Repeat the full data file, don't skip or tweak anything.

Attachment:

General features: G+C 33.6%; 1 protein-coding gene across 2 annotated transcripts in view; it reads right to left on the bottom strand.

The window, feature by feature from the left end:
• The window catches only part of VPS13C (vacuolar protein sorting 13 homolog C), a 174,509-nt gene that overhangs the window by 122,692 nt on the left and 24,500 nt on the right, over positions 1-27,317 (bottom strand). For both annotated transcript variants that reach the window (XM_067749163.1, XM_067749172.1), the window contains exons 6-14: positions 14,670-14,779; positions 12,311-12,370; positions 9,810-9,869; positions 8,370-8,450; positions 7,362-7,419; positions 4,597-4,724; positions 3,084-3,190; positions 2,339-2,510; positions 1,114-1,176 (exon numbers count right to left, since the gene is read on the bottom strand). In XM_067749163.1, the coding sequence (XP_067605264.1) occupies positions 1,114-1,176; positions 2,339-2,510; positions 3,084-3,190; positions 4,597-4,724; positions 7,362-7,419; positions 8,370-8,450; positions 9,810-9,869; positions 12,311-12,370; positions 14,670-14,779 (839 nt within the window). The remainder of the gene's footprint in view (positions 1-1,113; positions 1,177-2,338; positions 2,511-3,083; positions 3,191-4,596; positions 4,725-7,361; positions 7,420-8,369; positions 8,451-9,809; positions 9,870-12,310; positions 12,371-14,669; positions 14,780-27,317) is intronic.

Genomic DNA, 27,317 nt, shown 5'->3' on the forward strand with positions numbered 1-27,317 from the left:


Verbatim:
General features: G+C 33.6%; 1 protein-coding gene across 2 annotated transcripts in view; it reads right to left on the bottom strand.

The window, feature by feature from the left end:
• The window catches only part of VPS13C (vacuolar protein sorting 13 homolog C), a 174,509-nt gene that overhangs the window by 122,692 nt on the left and 24,500 nt on the right, over positions 1-27,317 (bottom strand). For both annotated transcript variants that reach the window (XM_067749163.1, XM_067749172.1), the window contains exons 6-14: positions 14,670-14,779; positions 12,311-12,370; positions 9,810-9,869; positions 8,370-8,450; positions 7,362-7,419; positions 4,597-4,724; positions 3,084-3,190; positions 2,339-2,510; positions 1,114-1,176 (exon numbers count right to left, since the gene is read on the bottom strand). In XM_067749163.1, the coding sequence (XP_067605264.1) occupies positions 1,114-1,176; positions 2,339-2,510; positions 3,084-3,190; positions 4,597-4,724; positions 7,362-7,419; positions 8,370-8,450; positions 9,810-9,869; positions 12,311-12,370; positions 14,670-14,779 (839 nt within the window). The remainder of the gene's footprint in view (positions 1-1,113; positions 1,177-2,338; positions 2,511-3,083; positions 3,191-4,596; positions 4,725-7,361; positions 7,420-8,369; positions 8,451-9,809; positions 9,870-12,310; positions 12,371-14,669; positions 14,780-27,317) is intronic.

Genomic DNA, 27,317 nt, shown 5'->3' on the forward strand with positions numbered 1-27,317 from the left: